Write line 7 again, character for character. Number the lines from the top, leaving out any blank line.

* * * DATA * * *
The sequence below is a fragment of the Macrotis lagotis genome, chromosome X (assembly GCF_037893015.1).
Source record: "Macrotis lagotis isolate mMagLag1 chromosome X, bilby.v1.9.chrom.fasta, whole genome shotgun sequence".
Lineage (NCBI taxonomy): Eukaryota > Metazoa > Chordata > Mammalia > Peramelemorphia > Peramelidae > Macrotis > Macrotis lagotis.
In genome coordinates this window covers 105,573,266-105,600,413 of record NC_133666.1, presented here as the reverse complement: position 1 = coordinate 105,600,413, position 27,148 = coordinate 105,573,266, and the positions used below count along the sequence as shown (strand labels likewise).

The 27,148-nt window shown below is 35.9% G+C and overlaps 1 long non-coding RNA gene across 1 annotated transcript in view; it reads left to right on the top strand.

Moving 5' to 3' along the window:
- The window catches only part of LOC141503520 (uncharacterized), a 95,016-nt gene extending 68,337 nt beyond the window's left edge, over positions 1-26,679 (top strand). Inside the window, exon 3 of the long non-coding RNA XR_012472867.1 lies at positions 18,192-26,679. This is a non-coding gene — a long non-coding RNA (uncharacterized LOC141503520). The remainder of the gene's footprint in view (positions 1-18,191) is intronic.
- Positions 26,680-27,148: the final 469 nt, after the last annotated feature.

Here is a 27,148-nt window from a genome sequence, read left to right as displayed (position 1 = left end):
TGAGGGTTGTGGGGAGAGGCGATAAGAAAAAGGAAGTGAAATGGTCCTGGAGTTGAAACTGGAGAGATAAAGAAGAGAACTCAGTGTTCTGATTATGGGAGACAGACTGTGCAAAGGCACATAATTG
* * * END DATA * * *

- The window catches only part of LOC141503520 (uncharacterized), a 95,016-nt gene extending 68,337 nt beyond the window's left edge, over positions 1-26,679 (top strand). Inside the window, exon 3 of the long non-coding RNA XR_012472867.1 lies at positions 18,192-26,679. This is a non-coding gene — a long non-coding RNA (uncharacterized LOC141503520). The remainder of the gene's footprint in view (positions 1-18,191) is intronic.